Its also noteworthy how the Germans recognised the limitations of their equipment- how it was primarily designed to fight a summer campaign in the west. Once they were committed to battle in the east they struggled to adapt
Its also very interesting to see the influence the North Africa campaign had on the wider strategy, diverting wermacht resources at a crucial time.
I too would like to know what the 'demands' were that the Russians apparently put on the Germans. From the information i have read previously i understood the Germans were doing very well out of the non-aggression pact, including gaining raw materials and oil from them. One of the ironies was that once they attacked the USSR they had to quickly make up for the materials they were no longer receiving.
Once again, thanks for the link. This is the sort of stuff that keeps me coming back.

Aimosika
09-15-2005, 02:11 AM
Except this recording was not made by mistake, it was made by Finnish intellegence service...

Pirschjaeger
09-15-2005, 03:09 AM
It's hard to tell what was going on behind the scenes in politics. Especially 60+ years after the fact when all you have to rely on is rewritten history. Who and what can you trust really? Whether it be the holocaust or the bombing of Dresden, we know these actually did happen, but the details and the numbers are usually questionable.

We all have the right to question the historians and books but at the cost of being called a revisionist or Nazi. We see this situation all through history, especially dealing with religions. Does this mean, like religion, a certain amount of faith is needed for history?

Not in my book. I have found that the history of WW2 is too cut and dried, too black and white. When you watch a Chinese documentary on WW2 in the west you get a completely different picture.

Anyways, after reading the transcript and thinking a while I had this thought. What if Russia was putting pressure on Germany. What if the recording hadn't really stopped where it did, and the recording has been edited for us, the sheep? It seems strange to me that the Finnish intellegence would have run out of tape, minutes into a conversation with such high ranking people. I wouldn't call that intellegence.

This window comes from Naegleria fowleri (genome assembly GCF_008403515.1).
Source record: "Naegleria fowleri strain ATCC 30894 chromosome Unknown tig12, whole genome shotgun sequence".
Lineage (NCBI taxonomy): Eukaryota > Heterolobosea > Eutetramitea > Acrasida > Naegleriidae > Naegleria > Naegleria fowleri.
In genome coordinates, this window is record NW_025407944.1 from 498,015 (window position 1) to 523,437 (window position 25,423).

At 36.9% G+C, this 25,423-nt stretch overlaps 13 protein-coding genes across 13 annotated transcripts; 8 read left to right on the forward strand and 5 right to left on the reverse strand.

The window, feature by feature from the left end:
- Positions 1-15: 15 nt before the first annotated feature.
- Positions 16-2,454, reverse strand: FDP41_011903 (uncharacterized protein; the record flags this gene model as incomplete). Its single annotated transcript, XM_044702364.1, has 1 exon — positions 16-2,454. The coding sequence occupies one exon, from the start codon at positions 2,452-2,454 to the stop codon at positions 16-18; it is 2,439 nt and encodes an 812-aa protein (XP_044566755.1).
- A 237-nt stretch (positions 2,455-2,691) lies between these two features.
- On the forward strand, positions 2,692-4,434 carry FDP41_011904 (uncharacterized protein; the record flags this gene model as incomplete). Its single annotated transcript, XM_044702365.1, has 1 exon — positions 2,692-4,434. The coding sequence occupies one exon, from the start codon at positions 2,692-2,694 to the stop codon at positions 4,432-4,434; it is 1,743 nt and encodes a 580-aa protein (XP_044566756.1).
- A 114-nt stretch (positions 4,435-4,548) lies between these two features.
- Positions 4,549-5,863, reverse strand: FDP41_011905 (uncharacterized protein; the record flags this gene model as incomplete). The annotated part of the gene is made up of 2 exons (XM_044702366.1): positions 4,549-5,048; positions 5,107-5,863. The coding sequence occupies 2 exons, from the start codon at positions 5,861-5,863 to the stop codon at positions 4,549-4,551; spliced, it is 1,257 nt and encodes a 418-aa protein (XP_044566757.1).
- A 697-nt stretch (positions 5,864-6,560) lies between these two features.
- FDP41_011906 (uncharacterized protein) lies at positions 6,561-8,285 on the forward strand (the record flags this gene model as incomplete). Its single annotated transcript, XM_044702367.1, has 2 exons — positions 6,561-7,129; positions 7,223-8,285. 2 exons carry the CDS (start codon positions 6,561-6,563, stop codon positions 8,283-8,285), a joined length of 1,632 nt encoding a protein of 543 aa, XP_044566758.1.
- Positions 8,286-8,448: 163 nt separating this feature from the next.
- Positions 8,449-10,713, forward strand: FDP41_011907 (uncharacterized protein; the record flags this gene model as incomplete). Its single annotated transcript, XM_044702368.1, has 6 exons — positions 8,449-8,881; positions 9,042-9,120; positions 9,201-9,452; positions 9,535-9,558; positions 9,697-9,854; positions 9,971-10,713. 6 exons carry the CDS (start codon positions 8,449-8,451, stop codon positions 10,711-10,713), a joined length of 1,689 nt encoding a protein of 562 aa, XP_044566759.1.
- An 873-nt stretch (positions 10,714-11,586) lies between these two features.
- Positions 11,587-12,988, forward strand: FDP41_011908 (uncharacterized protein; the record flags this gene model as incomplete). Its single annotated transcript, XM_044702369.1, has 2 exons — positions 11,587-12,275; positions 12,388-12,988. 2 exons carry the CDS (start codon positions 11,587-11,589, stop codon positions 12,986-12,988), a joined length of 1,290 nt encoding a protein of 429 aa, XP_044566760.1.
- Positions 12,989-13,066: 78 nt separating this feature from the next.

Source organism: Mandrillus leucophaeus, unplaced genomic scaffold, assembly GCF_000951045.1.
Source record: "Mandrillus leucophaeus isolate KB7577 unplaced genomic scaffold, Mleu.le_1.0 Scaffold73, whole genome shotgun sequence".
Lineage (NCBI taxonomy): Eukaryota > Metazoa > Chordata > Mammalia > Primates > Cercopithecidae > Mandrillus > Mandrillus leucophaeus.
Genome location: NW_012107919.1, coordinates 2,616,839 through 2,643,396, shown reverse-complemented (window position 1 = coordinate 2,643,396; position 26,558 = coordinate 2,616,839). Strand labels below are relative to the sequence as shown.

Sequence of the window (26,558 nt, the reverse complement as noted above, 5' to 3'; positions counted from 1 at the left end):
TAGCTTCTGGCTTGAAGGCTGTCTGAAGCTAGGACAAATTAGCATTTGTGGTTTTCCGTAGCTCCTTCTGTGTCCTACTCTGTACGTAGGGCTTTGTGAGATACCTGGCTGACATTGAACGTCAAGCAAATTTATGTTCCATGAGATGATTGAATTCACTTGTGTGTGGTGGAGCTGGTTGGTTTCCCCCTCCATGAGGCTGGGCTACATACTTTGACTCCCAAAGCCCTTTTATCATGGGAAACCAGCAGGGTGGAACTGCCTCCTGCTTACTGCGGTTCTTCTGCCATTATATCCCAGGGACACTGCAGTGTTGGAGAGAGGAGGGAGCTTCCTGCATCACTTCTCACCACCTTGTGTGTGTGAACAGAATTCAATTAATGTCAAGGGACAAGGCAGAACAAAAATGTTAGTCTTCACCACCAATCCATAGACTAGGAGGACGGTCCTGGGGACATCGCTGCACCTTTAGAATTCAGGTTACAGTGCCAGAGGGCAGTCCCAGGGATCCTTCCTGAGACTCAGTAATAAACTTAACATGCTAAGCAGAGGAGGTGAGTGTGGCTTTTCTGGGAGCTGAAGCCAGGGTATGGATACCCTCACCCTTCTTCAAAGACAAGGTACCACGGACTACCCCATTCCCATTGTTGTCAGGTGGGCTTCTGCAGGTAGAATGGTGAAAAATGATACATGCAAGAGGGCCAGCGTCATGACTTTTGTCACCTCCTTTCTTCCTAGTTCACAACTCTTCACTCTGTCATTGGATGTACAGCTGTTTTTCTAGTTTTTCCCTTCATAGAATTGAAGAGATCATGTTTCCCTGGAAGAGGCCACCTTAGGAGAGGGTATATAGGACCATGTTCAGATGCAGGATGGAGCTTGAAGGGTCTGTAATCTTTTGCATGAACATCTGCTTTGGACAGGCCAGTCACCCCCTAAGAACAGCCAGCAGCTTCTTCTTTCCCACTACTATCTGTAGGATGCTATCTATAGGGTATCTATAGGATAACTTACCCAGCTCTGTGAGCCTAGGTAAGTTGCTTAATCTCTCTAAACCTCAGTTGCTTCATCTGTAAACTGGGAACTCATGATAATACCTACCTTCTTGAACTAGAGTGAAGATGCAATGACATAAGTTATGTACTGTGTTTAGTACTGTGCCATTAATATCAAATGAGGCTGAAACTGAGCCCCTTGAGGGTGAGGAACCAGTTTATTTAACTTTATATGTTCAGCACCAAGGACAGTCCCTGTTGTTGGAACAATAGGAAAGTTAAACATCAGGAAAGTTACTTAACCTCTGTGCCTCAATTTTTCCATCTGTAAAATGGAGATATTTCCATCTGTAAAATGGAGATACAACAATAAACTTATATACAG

Could this be one of the reasons the US waited so long to join the war? If Japan hadn't bombed Pearl Harbour, would the Americans have join so quickly? Is it possible that the Americans saw two equal evils and had to let the match go until they could choose the lesser of those two evils?

Sorry to those that will label me for my questions, but, I just don't view history with faith.

Fritz

Pirschjaeger
09-15-2005, 03:20 AM
Here's a very odd but honest question. Were the German historians free to write about the history of WW2 immediately after the war? Did they have to have special permission to publish their works?

I have seen the teachings of WW2 history in German schools. Many of you guyz would be amazed to read it, some would be annoyed and some would laugh. In Germany, most students must study WW2 for 2 years. In the east they had to study how the glorious communists saved them for more than two years.

Back to my question, does anyone have an answer for this?

Fritz

GerritJ9
09-15-2005, 05:12 AM
My references are at home (at work now), but if I remember correctly Molotov demanded, among other things, control over the Dardanelles during his visit to Berlin in late 1940, which would have given the Soviet Black Sea Fleet unrestricted access to the Mediterranean. Bit hazy on other demands made by Molotov at the moment.

JG52-6High
09-15-2005, 02:04 PM
On the taping question: "if it hadn't been for an accident, that 11 minutes of their private conversation had accidentally been taped by a Finnish radio engineer. He had been on hand for their meeting to record their comments for public broadcasts, and had accidentally left his recording machine running. That recording was in the Finnish Broadcasting Corporation's archives and had survived until being recently released for use by historians ."


6

Insuber
09-15-2005, 03:46 PM
Originally posted by alert_1:
<BLOCKQUOTE class="ip-ubbcode-quote"><div class="ip-ubbcode-quote-title">quote:</div><div class="ip-ubbcode-quote-content">It was also interesting that Russia was making demands upon Germany that was more than the Germans wanted to accept, even if it meant war. I wish I knew what those demands were.
I like to know too, it would be very interesting! </div></BLOCKQUOTE>



There are many Russian reports of the three main diplomatic missions to Berlin, in Fall 1939 and March and November 1940. Hitler refers in his conversation to the visit of Molotov's delegation in November 1940, in which also the plane designer A.S. Yakovlev took part, together with Polikarpov and other aviation leaders.
The meetings of Molotov and Hitler in Nov 1940 were held in the Reichskanzlerei, and Molotov main political issues regarded Romania (a military German mission sent to Romania without Russian permission) and Finland (German troops sent to Finland without informing Russia and in violation of the Molotov-Ribbentrop pact). Molotov essentially wanted Hitler to: